A stitch in time…Makes good sense and saves money
Safety is paramount. ‘More accidents happen in the home than anywhere else’ (ROSPA Facts and Figures). Attention must be paid to the nature of the environment you are working with and the condition of your tools. Preparation is important. Limitations must be respected. There is good advice available online from the Health and Safety Executive. Search the HSE website entering the relevant term as information lies under topic headings. For example, advice on ladders can be found within the topic ‘Work at Height’.
Be aware too that the Health and Safety at Work Act 1974 requires the building owner to provide a safe place and systems of work to its employees, contractors and members of the general public when on their property.
Common Sense Safety
Check the location of your First Aid Box and that its content is up-to-date before embarking on any exploration or work to your building. It may have been raided unbeknown to you for your son’s fancy dress party and that Frankenstein’s monster outfit.
Wear appropriate clothes and arm yourself with useful equipment as this can prevent accidents. You will need to wear old, loose clothes. Goggles and dust masks are useful additions to your toolkit / wardrobe as they shield eyes and chest from flying material disturbed- or created - during certain types of inspection, maintenance or repair.
You should carry a range of practical accessories. Consider which of the following would be useful in your work: a notepad or clipboard, pencils, torch, binoculars, pocket knife, hand mirror, a magnet for identifying iron and steel, and a small camera with a flash.
When working inside, whether investigating or carrying out repairs, dust sheets and polythene sheets are an invaluable component in the armoury to protect surrounding fabric and possessions.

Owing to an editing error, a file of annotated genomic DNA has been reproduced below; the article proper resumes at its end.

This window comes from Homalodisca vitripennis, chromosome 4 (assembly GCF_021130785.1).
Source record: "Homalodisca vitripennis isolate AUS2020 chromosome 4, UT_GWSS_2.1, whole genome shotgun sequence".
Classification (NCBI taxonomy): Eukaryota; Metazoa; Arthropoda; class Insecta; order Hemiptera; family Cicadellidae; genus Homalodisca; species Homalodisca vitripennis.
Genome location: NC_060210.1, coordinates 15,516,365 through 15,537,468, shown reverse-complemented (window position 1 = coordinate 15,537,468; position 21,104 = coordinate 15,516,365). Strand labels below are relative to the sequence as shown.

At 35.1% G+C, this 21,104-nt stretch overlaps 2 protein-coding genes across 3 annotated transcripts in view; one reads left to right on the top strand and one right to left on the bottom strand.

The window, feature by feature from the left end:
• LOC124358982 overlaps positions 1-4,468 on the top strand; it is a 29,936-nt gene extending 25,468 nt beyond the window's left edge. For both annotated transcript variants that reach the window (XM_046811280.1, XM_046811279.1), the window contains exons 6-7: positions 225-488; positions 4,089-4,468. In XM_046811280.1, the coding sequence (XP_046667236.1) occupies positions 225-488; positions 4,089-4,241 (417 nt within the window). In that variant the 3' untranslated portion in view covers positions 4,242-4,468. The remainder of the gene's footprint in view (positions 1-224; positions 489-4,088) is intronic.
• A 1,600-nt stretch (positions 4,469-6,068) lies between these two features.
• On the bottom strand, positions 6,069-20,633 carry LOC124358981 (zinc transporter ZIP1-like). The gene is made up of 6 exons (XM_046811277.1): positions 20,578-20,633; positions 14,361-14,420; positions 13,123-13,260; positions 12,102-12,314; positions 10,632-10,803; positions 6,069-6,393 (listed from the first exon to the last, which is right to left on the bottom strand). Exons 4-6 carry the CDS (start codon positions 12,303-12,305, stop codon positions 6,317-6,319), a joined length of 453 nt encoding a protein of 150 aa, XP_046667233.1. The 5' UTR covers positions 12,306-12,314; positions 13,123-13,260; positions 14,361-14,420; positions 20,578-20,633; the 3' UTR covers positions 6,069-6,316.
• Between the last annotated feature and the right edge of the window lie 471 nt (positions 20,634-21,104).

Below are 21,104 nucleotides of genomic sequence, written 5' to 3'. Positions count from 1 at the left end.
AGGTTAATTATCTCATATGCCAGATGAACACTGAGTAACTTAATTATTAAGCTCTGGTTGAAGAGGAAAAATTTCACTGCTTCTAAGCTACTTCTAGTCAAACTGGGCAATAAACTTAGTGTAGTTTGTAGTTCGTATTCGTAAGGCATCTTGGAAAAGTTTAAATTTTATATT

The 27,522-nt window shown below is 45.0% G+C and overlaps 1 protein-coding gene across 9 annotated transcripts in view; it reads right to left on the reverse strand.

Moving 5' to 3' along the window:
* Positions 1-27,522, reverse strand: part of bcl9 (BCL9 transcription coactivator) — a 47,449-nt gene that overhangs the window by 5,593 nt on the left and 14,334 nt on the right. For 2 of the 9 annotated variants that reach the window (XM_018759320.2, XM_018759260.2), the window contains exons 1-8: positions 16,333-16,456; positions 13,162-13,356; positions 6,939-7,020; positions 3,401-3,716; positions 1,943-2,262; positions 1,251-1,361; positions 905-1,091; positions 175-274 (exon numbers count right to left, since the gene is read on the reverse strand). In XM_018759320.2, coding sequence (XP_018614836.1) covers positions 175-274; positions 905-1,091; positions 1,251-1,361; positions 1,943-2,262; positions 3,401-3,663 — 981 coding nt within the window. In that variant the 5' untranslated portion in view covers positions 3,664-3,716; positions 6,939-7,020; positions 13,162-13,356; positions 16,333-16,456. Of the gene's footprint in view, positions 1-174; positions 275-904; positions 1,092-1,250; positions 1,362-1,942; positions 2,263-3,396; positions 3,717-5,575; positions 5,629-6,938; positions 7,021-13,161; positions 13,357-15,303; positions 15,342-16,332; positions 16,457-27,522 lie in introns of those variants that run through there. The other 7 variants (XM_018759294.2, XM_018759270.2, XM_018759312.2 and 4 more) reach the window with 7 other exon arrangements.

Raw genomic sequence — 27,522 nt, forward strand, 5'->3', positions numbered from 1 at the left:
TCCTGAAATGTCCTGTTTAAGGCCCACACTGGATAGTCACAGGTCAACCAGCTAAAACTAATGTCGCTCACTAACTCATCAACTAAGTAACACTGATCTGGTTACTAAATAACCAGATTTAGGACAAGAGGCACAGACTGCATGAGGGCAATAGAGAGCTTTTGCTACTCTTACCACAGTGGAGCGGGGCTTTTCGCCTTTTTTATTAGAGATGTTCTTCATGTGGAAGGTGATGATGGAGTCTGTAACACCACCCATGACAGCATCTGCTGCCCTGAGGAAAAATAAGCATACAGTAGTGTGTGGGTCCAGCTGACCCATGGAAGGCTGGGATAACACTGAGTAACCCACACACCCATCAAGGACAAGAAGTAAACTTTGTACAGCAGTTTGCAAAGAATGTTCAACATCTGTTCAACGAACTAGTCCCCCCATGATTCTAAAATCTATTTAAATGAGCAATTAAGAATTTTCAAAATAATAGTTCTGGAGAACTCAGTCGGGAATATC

Working with external lead requires specialist training, protective clothing and particular skill. It can produce lead dust, fumes and vapours which are injurious to health. If your body absorbs lead it can cause headaches, stomach pains and anaemia, or more seriously can lead to kidney damage, nerve and brain damage and infertility. The HSE leaflet at http://www.hse.gov.uk/pubns/indg305.pdf expands on the risks and the desirability of obtaining expert attention to the repair and maintenance of lead.
Pre-1960 paint work may have a percentage of lead in the mix. If you find white lead paints in your home, you are advised to paint over them or get them safely removed. SPAB advise that: ‘Old lead paint frequently has a creamy or soft colour. Rather than splitting and peeling, it may develop a fine, oblong pattern of cracking. A chalky surface can provide a further clue, but is not exclusive to lead paint. Detached samples feel heavier than with other paints’. Advice on this is also given in a government leaflet, see https://www.gov.uk/government/publications/advice-on-lead-paint-in-older-homes .
The permeability of lime-based materials (mortar, render and lime-wash) makes them a regular resource for the repair and maintenance of traditional buildings as they allowing moisture to evaporate from masonry and reduce problems of condensation. However, processing the raw commodity to achieve the appropriate formula requires experience, protective clothing and skill. Slaking lime is a traditional building skill: the heat created and levels of alkalinity are such that it requires considerable care. Slaked lime is now easily obtainable and suppliers can help determine the appropriate recipes for your needs and mix it for you.
Asbestos can sometimes be found in such as corrugated roofing, partition walls, textured wall and ceiling plasters, insulation around pipes and tanks. When damaged, invisible asbestos fibres are released and, if inhaled, may put your health at risk.
‘The health consequences of disturbing asbestos when drilling holes into the building fabric or replacing panels can be severe, as can the clean-up costs involved’ advises the HSE. Accordingly, the Executive provides advice about encounters with asbestos in your home: see http://www.hse.gov.uk/asbestos/index.htm.
If you are planning to carry out work that will disturb Asbestos-containing materials, you will need further information, instruction and training.
Surprisingly perhaps, feathers, nesting birds and the dust from bird droppings (guano) can cause lung infections. It is advisable first to wet any dropping to dampen any dust and then dispose of them in polythene bags.
Electricity and Gas